The US National Transportation Safety Board defines an aviation accident as "an occurrence associated with the operation of an aircraft which takes place between the time any person boards the aircraft with the intention of flight and all such persons have disembarked, and in which any person suffers death or serious injury, or in which the aircraft receives substantial damage".
An aviation incident, on the other hand, is "an occurrence other than an accident, associated with the operation of an aircraft, which affects or could affect the safety of operations".
Other countries adopt a similar approach, although there are minor variations, such as to the extent of aviation-related operations on the ground covered, as well as with respect to the thresholds beyond which an injury is considered serious or the damage is considered substantial.
Air supporting mass
Since the birth of flight, aircraft have crashed, often with serious consequences. This is due to the unforgiving nature of flight, where a relatively insubstantial medium, air, supports a significant mass.
Should this support fail, there is limited opportunity for a good outcome. Because of this, aircraft design is concerned with minimising the chance of failure, and pilots are trained with safety as a primary consideration.
Despite this, accidents still occur, although nowadays statistically flying is an extremely safe form of transportation. In fact, the relative rarity of incidents, coupled with the often dramatic outcome, is one reason why they still make headlines.
The following is a look at the 10 deadliest air crashes in history.
27 March 1977
Number of people killed: 583
Two Boeing 747s, operated by KLM and Pan Am, collide on a foggy runway at Tenerife, in Spain's Canary Islands. The KLM jet departed without permission, striking the Pan Am jet as it taxied along the same runway. Confusion over instructions and a blockage of radio transmissions contributed to the crash.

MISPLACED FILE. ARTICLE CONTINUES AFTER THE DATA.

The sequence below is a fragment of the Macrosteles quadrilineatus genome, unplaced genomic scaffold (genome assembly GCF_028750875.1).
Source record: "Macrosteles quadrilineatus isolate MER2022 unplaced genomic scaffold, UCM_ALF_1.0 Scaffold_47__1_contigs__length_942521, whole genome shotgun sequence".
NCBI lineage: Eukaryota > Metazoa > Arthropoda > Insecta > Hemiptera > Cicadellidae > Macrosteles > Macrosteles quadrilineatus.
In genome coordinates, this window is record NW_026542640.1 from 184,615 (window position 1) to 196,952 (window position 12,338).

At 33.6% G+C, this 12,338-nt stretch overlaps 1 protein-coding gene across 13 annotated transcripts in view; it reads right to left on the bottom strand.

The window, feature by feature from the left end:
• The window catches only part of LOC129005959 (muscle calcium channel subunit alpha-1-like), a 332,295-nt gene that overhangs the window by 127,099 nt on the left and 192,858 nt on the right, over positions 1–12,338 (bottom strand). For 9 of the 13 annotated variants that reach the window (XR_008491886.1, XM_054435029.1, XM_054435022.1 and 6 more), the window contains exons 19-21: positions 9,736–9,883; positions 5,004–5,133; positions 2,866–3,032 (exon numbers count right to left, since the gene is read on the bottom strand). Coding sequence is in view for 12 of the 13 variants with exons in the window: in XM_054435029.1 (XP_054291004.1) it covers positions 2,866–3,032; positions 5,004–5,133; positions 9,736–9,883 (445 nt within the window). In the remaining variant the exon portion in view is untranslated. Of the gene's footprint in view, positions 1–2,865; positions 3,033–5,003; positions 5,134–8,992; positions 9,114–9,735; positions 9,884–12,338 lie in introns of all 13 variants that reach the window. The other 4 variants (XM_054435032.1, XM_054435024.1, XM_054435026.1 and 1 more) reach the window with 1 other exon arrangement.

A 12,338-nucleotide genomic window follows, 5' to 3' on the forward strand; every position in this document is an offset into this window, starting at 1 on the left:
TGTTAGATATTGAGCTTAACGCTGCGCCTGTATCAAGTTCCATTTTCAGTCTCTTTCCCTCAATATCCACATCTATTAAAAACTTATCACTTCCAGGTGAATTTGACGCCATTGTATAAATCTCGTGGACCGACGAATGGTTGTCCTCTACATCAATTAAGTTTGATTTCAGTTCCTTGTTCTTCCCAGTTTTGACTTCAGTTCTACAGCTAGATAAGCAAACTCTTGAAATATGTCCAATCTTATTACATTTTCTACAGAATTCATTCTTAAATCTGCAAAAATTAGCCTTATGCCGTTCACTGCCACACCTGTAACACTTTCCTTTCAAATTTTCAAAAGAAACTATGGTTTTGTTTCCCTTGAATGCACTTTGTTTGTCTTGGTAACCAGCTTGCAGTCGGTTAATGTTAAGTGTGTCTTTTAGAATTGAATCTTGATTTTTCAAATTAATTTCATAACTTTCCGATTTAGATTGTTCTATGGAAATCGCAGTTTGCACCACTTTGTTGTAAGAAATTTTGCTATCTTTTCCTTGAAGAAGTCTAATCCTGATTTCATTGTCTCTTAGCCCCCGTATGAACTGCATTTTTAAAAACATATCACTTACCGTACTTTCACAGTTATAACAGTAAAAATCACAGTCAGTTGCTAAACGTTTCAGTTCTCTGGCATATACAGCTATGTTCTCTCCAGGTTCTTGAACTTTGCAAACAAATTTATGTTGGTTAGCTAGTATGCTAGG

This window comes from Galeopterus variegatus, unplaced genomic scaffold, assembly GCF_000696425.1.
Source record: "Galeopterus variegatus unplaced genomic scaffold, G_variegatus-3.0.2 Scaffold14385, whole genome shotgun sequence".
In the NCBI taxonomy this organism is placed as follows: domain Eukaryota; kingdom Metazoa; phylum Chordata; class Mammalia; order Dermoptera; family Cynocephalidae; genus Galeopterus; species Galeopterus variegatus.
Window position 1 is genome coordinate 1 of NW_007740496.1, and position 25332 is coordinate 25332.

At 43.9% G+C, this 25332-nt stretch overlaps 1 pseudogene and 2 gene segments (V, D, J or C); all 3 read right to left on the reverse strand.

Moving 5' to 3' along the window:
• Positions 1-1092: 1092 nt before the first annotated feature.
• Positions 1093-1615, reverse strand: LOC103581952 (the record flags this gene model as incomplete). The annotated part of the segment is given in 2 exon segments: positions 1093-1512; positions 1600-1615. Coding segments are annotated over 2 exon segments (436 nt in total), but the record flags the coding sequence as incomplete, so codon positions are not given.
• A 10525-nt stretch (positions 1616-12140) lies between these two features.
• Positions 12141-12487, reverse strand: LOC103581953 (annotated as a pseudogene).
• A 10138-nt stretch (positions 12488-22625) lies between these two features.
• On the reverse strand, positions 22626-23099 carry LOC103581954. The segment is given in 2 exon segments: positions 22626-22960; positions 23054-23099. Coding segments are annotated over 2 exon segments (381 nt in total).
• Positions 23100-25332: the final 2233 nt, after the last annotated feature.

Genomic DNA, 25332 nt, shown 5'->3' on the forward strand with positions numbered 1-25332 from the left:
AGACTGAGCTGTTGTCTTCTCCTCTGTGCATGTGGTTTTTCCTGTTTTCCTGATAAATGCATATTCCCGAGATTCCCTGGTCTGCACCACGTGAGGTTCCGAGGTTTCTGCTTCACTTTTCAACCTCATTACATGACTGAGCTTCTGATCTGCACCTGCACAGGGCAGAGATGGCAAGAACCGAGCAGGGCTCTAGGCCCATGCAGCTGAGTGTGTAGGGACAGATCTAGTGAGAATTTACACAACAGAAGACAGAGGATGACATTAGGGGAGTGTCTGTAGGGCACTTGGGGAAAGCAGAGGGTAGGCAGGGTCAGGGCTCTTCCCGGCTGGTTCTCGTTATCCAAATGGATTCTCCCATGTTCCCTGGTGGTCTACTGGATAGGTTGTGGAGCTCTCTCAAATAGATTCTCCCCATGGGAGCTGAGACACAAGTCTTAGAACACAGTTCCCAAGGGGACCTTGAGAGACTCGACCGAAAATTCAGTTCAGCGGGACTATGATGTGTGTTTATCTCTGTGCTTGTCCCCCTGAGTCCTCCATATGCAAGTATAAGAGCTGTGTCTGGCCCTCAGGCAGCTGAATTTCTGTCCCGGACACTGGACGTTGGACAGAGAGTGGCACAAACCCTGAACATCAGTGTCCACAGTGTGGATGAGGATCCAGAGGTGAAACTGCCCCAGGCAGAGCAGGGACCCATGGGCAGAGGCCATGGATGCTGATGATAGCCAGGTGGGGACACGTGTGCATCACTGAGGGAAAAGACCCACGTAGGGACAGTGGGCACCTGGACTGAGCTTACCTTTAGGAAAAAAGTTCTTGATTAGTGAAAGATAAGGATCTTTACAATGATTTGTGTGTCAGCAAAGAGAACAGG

2. Mount Fuji
12 August 1985
Number of people killed: 520
A Japan Air Lines 747 crashes near Mount Fuji after takeoff from Tokyo on a domestic flight. The rupture of an aft bulkhead, which had undergone faulty repairs following a mishap seven years earlier, caused the destruction of part of the aeroplane's tail and rendered the jet uncontrollable. A JAL maintenance supervisor later committed suicide, while the president of the airline resigned, accepting full responsibility for the crash and visiting victims' families to offer a personal apology.
12 November 1996
Number of people killed: 349
An Ilyushin IL-76 cargo plane from Kazakhstan collides in midair with a Saudia 747 near Delhi, India. The Kazakh crew had disobeyed instructions, and neither aircraft was equipped with collision-avoidance technology.
3 March 1974
Number of people killed: 346
A THY (Turkish Airlines) DC-10 crashes near Orly airport outside Paris. A poorly designed cargo door burst from its latches, leading to rapid depressurisation, failure of the cabin floor and impairment of cables to the rudders and elevators. Out of control, the plane slammed into woods northeast of Paris. McDonnell Douglas, maker of the DC-10, which would see even more controversy later, was forced to redesign its cargo door system.
23 June 1985
Number of people killed: 329
A bomb planted by Sikh extremists blows up an Air India 747 en route from Toronto to Bombay. The plane fell into the sea east of Ireland.